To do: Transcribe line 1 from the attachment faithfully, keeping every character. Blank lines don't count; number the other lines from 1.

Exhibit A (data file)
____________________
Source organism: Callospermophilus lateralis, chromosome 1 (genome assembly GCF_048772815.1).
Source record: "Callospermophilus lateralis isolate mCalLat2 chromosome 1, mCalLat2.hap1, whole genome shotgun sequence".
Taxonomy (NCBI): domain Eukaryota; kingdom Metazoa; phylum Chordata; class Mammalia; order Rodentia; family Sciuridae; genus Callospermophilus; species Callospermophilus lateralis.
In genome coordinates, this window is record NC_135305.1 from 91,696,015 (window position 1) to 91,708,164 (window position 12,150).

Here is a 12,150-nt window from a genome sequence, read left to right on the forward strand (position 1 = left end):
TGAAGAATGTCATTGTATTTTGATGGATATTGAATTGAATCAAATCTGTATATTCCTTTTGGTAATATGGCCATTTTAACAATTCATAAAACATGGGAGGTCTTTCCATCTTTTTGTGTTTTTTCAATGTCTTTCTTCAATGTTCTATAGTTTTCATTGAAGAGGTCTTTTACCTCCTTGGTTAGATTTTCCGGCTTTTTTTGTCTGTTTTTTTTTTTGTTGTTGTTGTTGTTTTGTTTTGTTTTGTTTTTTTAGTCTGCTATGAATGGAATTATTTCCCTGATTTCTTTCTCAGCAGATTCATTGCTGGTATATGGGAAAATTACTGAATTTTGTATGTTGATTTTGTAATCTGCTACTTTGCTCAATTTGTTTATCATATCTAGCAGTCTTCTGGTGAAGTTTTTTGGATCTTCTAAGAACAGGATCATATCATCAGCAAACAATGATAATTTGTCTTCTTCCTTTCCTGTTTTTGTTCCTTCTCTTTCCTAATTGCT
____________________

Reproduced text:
Source organism: Callospermophilus lateralis, chromosome 1 (genome assembly GCF_048772815.1).